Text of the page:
Anyone who works in magazine media will tell you there are two conversations they are repeatedly having at the moment.
The first being the upbeat conversations about what they are doing with digital, and how exciting the whole tablet market is for the future of media. Fair enough.
The second, and slightly more awkward one, is often with those militant digital media types and other doomsayers who will gladly tell you that print media is dying and that we will soon be living in a glorious world where the only way is digital.
In day-to-day iterations of this latter conversation it can be difficult not to dismiss these people outright rather than engage with them in a meaningful way. Predicting the death of any medium is a short-sighted and foolish practice and, while it’s been going on for decades, it’s never been borne out by history.
After all, when television became entrenched in homes wasn’t it supposed to replace trips to the cinema? Didn’t video kill the radio star? And what about the anachronism that is theatre?
In the 90s we were all told about the environmentally-friendly future of the paperless office, yet every Thursday morning our office manager uses me as a pack mule to help shift all the paper we send off for recycling.
And a mere four or five years ago, linear television was also facing imminent death due the onslaught it faced from streaming, PVRs and video-on-demand. That prediction also didn’t pan out in quite the way we expected, with linear viewing pretty much holding close to an all-time high these days, sitting comfortably alongside all the innovation that the digital age brings.
The inconvenient truth is that at no time in history have consumers actually turned their back on any type of mass medium. The trend has consistently been for greater diversity and pluralism in our media choices (can you name one that has actually died out completely?), and yet there are certain folk, both within and without our industry, that are keen to set up a divisive, diametric battle between the forces of print and digital.
Let’s also be clear that the traditional paid-for printed magazine model is under a degree of pressure and publishers are rapidly evolving onto more platforms, but the printed medium itself actually remains in remarkably good health all things considered.
In 2011 there were still well over 1.2bn copies of magazines sold or distributed in the UK. And that’s only the 600 or so consumer magazines that report their ABC figures annually - there are more than 7,000 magazines still published in print format in the UK, in case you are wondering.
Advertisers can rest assured that the medium also still packs a wallop when it comes to advertising performance. According to the recent PPA Magonomics study conducted by Mindshare’s Business Planning Unit, magazines on average showed the highest return on investment (ROI) of all media across the 77 FMCG campaigns analysed.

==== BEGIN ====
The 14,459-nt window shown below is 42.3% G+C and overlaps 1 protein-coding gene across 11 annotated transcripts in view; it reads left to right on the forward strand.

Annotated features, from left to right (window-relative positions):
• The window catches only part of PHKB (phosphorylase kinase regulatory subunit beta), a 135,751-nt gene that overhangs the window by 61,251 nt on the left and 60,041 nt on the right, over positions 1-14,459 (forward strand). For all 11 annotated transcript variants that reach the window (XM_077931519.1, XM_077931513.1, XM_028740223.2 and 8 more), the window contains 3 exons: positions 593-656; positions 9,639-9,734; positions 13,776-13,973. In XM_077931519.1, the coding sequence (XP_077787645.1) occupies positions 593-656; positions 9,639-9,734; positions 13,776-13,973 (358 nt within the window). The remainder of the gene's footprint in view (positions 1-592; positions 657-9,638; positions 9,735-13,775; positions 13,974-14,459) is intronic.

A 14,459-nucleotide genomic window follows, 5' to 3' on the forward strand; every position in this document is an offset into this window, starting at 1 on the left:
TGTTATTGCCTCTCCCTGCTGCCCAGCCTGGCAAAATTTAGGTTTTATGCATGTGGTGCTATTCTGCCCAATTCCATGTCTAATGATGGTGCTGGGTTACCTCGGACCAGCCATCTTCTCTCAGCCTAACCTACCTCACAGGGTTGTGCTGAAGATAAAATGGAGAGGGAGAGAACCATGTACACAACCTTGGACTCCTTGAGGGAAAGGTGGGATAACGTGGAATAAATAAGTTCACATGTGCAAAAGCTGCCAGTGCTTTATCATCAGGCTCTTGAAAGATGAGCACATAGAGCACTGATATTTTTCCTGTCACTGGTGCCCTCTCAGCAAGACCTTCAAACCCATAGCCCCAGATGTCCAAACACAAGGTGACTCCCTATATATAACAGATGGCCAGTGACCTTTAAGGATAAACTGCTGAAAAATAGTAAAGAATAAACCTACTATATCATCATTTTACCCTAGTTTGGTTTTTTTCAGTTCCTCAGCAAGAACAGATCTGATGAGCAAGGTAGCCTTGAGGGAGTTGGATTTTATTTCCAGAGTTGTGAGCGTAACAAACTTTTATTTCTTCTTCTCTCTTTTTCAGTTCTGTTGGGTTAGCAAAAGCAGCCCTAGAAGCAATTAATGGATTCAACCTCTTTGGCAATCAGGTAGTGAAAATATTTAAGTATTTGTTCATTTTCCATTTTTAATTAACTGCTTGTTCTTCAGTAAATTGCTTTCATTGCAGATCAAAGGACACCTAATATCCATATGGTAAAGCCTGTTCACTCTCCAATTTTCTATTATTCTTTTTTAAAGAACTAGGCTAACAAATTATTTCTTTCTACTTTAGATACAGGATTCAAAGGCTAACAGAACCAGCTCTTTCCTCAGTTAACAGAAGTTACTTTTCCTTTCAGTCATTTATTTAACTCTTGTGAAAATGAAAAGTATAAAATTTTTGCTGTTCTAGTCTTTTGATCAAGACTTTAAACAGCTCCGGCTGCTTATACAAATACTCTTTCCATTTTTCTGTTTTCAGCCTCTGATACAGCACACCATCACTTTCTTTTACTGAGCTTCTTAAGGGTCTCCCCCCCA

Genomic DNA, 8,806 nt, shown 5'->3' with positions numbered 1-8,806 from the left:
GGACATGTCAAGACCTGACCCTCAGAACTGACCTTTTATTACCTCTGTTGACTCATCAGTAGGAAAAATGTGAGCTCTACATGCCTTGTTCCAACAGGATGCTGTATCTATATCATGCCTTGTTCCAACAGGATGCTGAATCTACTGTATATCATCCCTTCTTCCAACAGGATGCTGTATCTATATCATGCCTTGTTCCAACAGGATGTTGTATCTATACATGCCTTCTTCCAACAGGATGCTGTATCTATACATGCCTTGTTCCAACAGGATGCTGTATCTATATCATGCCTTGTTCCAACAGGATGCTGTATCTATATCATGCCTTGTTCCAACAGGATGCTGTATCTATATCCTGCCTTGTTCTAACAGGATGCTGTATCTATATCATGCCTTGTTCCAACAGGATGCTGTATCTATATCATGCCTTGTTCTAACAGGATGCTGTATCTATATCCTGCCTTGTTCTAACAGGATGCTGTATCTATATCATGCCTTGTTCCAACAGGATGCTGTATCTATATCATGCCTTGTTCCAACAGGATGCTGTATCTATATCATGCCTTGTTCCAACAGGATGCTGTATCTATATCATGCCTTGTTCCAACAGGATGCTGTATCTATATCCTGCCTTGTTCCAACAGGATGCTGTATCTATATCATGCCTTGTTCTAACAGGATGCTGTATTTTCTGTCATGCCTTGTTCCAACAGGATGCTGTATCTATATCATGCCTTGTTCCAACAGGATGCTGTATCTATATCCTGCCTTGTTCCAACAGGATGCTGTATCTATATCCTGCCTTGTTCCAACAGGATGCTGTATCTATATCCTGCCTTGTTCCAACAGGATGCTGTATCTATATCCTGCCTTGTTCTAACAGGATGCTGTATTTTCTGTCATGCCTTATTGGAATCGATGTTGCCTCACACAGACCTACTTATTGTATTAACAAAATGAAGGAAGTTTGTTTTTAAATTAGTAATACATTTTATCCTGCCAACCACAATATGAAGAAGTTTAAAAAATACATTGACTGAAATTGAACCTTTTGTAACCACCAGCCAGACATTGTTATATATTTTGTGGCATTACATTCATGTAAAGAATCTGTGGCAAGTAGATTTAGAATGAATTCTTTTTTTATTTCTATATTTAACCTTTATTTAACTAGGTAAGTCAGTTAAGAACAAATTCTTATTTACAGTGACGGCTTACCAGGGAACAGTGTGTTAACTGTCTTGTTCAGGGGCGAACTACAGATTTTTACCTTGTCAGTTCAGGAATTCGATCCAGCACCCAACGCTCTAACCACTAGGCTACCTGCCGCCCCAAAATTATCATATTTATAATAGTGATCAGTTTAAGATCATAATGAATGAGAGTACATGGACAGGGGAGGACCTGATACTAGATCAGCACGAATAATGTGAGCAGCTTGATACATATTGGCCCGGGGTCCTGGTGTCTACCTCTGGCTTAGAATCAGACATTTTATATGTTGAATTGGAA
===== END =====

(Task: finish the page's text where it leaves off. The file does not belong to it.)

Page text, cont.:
The study found that magazines deliver an ROI 11% higher than television and 22% higher than online.
Now I realise that ROI studies are a dime a dozen and that many media have proclaimed themselves the king of ROI. What makes the Magonomics study more interesting, however, is that it is not just another outright claim on ROI - the study goes further to scrutinise the drivers of ROI and the PPA is happy to admit that the stated level of ROI for magazines is artificially high.
Why would we dare admit that the ROI figure we’ve just released is artificially high? Well the interesting bit about this study is that it included diminishing return curve analysis to track whether media investment was assigned at the appropriate level to generate the maximum and most cost efficient level of sales from each.
Most other media were found to be invested, appropriately, at the level just prior to when returns start to diminish, except for magazines.
This comparatively low level of investment keeps magazines at a point where each additional pound invested has the strongest sales impact possible. So when we carried out the analysis, magazines delivered fantastic ROI compared to other channels.
We were, of course, curious to learn at which point the ROI for magazines started normalising, or dropping off to the level of TV at the very least. In each of the campaigns we looked at, investment in magazines had to at least be doubled before ROI dropped down to the same level as TV.
A rather tantalising result for any media, new or old. And if the early indications from the PPA’s recent work on tablets and publishing (The TAP Report) is anything to go by, the performance of print’s digital stablemates could be even more powerful.